Recent Ebola virus disease (EVD) outbreaks, including the 2013-2016 epidemic that ravaged West Africa and the 2018 outbreak in the Democratic Republic of the Congo, highlight the need for licensed treatments for this often-deadly disease. ZMapp, an experimental therapy comprising three monoclonal antibodies, has shown promise in a clinical trial, but it targets only one of the five known species of Ebola virus.
Now, scientists supported by the National Institute of Allergy and Infectious Diseases (NIAID), part of the National Institutes of Health, have discovered a set of powerful, broadly neutralizing antibodies (bNAbs) in the blood of EVD survivors. In animal studies, two of these antibodies provided substantial protection against disease caused by Zaire ebolavirus, Bundibugyo ebolavirus and Sudan ebolavirus, the three species known to cause fatal human illness.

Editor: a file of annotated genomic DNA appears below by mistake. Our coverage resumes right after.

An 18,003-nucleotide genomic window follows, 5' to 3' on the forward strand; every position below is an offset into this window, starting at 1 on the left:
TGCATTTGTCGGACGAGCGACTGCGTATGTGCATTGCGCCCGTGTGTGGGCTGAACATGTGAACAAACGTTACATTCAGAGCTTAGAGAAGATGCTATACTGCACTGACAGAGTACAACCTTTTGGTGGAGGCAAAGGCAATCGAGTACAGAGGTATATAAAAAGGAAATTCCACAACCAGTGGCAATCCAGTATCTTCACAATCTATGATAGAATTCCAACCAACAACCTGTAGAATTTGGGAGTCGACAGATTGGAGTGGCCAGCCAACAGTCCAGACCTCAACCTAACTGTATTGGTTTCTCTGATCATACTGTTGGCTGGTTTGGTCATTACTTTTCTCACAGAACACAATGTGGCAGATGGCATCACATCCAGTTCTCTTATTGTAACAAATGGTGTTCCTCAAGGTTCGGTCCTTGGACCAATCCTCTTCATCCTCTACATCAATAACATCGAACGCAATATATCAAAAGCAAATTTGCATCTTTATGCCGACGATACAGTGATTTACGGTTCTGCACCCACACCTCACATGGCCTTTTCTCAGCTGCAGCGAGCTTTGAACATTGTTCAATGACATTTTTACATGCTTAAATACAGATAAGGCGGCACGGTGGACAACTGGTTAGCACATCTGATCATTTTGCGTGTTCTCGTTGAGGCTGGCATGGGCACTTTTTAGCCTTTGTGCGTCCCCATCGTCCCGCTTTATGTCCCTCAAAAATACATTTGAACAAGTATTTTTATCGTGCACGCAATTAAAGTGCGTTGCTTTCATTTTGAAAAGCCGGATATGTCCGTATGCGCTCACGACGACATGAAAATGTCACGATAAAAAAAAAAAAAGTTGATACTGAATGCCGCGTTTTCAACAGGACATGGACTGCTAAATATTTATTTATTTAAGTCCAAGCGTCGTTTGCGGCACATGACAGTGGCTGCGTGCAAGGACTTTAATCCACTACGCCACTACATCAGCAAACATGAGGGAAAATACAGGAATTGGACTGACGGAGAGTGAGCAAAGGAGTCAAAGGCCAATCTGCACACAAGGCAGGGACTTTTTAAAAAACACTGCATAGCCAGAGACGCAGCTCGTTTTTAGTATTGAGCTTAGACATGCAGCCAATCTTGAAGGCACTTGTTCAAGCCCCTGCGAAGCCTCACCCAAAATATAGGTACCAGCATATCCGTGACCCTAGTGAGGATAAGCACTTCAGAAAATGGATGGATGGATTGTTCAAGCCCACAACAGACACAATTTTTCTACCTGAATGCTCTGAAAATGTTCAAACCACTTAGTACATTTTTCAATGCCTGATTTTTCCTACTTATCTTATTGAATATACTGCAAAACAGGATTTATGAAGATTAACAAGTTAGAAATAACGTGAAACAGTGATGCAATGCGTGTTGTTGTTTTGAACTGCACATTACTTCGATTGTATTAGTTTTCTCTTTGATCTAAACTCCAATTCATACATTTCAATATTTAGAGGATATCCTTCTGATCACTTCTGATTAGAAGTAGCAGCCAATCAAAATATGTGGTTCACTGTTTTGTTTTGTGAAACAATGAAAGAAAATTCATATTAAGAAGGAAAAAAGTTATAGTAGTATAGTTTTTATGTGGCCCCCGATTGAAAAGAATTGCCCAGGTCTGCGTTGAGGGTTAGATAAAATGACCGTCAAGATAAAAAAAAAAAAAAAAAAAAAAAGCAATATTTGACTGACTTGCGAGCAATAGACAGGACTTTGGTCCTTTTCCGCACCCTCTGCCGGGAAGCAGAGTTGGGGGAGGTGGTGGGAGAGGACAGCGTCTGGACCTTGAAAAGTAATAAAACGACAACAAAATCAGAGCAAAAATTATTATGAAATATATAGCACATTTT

James E. Crowe, Jr., M.D., of Vanderbilt University Medical Center, Nashville, and Alexander Bukreyev, Ph.D., of University of Texas Medical Branch, Galveston, headed the research team. The investigators analyzed blood plasma from 17 people who had recovered from EVD. Antibodies isolated from two survivors bound to an essential virus protein, called glycoprotein or GP, from Zaire, Bundibugyo and Sudan Ebola virus species, and prevented the viruses from entering host cells.
Ebola virus uses GP to attach to cell membranes and initiate infection. In a series of experiments, the team delineated interactions between various forms of viral GP and three of the newly isolated bNAbs. The results provided evidence of multiple mechanisms by which the antibodies inhibit actions of all forms of GP, thus preventing infection by halting viral entry into the host cell. The team also determined that one of the bNAbs, EBOV-520, recognizes and binds to a portion of virus GP in such a way that prevents it from interacting with a cell surface protein called NPC1 and initiating the infection cycle.
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